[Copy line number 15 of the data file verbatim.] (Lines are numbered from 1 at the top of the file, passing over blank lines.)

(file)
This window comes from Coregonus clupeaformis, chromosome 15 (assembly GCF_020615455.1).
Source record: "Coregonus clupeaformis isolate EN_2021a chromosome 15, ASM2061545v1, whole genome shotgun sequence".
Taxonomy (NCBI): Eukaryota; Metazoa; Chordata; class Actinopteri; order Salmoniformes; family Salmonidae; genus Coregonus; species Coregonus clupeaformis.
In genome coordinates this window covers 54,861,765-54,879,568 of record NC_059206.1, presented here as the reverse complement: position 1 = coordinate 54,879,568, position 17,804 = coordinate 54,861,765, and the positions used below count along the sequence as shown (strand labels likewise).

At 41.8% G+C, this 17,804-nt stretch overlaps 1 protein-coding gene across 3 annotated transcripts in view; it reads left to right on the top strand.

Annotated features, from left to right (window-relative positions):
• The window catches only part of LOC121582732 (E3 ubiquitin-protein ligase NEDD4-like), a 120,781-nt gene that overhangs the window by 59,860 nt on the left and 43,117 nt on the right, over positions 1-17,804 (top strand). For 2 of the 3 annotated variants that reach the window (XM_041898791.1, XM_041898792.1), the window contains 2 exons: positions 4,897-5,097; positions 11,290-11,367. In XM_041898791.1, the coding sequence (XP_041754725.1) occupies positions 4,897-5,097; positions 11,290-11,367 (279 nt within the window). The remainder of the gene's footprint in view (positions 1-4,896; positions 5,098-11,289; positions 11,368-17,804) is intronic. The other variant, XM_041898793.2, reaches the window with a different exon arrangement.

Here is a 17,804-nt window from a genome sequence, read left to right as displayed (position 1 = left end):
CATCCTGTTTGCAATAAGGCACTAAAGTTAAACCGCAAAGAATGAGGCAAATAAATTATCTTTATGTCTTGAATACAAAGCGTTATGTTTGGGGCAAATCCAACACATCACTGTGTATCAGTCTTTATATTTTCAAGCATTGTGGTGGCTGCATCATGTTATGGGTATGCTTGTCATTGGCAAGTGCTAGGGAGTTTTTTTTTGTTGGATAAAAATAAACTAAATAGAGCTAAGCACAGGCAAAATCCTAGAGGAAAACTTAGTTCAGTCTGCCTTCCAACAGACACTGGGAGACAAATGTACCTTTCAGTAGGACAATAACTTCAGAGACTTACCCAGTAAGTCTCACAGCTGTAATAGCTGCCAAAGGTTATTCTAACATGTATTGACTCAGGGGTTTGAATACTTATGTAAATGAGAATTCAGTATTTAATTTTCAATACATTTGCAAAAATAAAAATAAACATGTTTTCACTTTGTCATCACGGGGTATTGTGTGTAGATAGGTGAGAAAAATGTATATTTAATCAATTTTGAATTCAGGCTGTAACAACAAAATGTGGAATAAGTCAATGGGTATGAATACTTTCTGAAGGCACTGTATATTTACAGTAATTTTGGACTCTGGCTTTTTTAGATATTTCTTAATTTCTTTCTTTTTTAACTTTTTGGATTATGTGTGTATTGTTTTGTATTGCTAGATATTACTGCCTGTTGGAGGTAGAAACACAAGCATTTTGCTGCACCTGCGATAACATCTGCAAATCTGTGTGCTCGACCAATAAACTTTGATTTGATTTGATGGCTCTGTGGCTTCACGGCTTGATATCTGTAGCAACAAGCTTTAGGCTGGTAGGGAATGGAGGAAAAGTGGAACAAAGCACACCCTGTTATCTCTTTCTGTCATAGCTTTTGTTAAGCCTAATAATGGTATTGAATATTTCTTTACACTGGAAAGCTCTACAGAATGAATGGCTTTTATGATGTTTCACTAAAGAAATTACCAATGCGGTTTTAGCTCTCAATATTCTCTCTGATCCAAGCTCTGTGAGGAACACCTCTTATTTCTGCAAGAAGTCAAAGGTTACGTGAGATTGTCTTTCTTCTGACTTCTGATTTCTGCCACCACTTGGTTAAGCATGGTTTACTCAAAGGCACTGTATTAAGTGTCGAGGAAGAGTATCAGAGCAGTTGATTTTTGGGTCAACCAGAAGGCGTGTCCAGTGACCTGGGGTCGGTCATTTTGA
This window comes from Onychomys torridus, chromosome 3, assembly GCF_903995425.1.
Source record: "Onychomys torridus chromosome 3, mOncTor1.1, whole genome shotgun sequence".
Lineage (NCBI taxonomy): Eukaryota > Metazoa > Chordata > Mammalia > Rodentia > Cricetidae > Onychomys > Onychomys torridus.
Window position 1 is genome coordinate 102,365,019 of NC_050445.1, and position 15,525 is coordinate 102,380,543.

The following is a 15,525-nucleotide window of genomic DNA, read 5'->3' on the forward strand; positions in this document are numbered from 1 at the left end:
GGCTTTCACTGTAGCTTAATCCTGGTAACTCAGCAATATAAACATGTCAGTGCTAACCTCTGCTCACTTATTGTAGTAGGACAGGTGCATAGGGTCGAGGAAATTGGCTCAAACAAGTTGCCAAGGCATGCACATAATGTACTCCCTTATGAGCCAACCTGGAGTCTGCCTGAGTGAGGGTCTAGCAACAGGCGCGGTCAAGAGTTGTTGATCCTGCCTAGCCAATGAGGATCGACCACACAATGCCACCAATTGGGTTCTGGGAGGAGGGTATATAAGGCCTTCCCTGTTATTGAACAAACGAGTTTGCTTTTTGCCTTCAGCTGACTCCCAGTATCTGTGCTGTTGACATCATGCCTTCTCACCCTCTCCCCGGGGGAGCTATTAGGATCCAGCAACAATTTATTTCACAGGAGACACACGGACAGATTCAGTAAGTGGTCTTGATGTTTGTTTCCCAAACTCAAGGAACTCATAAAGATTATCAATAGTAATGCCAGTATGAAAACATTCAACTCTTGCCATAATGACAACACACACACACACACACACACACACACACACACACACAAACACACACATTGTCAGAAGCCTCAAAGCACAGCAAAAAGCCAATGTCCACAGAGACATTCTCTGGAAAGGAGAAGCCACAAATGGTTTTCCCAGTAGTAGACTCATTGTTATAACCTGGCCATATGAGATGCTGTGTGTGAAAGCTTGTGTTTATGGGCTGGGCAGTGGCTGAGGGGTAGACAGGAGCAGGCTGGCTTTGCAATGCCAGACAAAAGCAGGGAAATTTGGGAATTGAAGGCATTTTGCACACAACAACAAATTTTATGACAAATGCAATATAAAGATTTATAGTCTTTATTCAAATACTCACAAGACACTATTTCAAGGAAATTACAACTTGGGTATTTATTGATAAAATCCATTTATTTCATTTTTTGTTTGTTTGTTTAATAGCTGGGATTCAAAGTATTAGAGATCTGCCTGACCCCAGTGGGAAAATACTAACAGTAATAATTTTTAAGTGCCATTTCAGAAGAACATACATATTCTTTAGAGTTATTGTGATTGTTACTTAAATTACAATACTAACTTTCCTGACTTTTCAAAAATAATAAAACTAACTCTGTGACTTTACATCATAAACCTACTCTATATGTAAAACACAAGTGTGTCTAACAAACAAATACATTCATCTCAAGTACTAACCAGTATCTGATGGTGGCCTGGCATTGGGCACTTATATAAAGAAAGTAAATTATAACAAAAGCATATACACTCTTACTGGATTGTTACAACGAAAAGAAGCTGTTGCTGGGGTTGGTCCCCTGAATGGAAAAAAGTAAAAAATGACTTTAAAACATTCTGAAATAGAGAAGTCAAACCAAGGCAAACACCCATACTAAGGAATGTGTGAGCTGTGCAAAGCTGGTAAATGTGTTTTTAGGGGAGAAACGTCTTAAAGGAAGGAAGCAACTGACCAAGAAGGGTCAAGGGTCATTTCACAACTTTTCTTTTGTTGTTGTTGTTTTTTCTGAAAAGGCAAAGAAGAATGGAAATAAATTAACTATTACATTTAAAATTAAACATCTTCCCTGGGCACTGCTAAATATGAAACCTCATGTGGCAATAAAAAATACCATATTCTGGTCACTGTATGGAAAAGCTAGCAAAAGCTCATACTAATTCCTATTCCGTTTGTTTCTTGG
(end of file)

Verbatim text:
GGCTTTCACTGTAGCTTAATCCTGGTAACTCAGCAATATAAACATGTCAGTGCTAACCTCTGCTCACTTATTGTAGTAGGACAGGTGCATAGGGTCGAGGAAATTGGCTCAAACAAGTTGCCAAGGCATGCACATAATGTACTCCCTTATGAGCCAACCTGGAGTCTGCCTGAGTGAGGGTCTAGCAACAGGCGCGGTCAAGAGTTGTTGATCCTGCCTAGCCAATGAGGATCGACCACACAATGCCACCAATTGGGTTCTGGGAGGAGGGTATATAAGGCCTTCCCTGTTATTGAACAAACGAGTTTGCTTTTTGCCTTCAGCTGACTCCCAGTATCTGTGCTGTTGACATCATGCCTTCTCACCCTCTCCCCGGGGGAGCTATTAGGATCCAGCAACAATTTATTTCACAGGAGACACACGGACAGATTCAGTAAGTGGTCTTGATGTTTGTTTCCCAAACTCAAGGAACTCATAAAGATTATCAATAGTAATGCCAGTATGAAAACATTCAACTCTTGCCATAATGACAACACACACACACACACACACACACACACACACACACACAAACACACACATTGTCAGAAGCCTCAAAGCACAGCAAAAAGCCAATGTCCACAGAGACATTCTCTGGAAAGGAGAAGCCACAAATGGTTTTCCCAGTAGTAGACTCATTGTTATAACCTGGCCATATGAGATGCTGTGTGTGAAAGCTTGTGTTTATGGGCTGGGCAGTGGCTGAGGGGTAGACAGGAGCAGGCTGGCTTTGCAATGCCAGACAAAAGCAGGGAAATTTGGGAATTGAAGGCATTTTGCACACAACAACAAATTTTATGACAAATGCAATATAAAGATTTATAGTCTTTATTCAAATACTCACAAGACACTATTTCAAGGAAATTACAACTTGGGTATTTATTGATAAAATCCATTTATTTCATTTTTTGTTTGTTTGTTTAATAGCTGGGATTCAAAGTATTAGAGATCTGCCTGACCCCAGTGGGAAAATACTAACAGTAATAATTTTTAAGTGCCATTTCAGAAGAACATACATATTCTTTAGAGTTATTGTGATTGTTACTTAAATTACAATACTAACTTTCCTGACTTTTCAAAAATAATAAAACTAACTCTGTGACTTTACATCATAAACCTACTCTATATGTAAAACACAAGTGTGTCTAACAAACAAATACATTCATCTCAAGTACTAACCAGTATCTGATGGTGGCCTGGCATTGGGCACTTATATAAAGAAAGTAAATTATAACAAAAGCATATACACTCTTACTGGATTGTTACAACGAAAAGAAGCTGTTGCTGGGGTTGGTCCCCTGAATGGAAAAAAGTAAAAAATGACTTTAAAACATTCTGAAATAGAGAAGTCAAACCAAGGCAAACACCCATACTAAGGAATGTGTGAGCTGTGCAAAGCTGGTAAATGTGTTTTTAGGGGAGAAACGTCTTAAAGGAAGGAAGCAACTGACCAAGAAGGGTCAAGGGTCATTTCACAACTTTTCTTTTGTTGTTGTTGTTTTTTCTGAAAAGGCAAAGAAGAATGGAAATAAATTAACTATTACATTTAAAATTAAACATCTTCCCTGGGCACTGCTAAATATGAAACCTCATGTGGCAATAAAAAATACCATATTCTGGTCACTGTATGGAAAAGCTAGCAAAAGCTCATACTAATTCCTATTCCGTTTGTTTCTTGG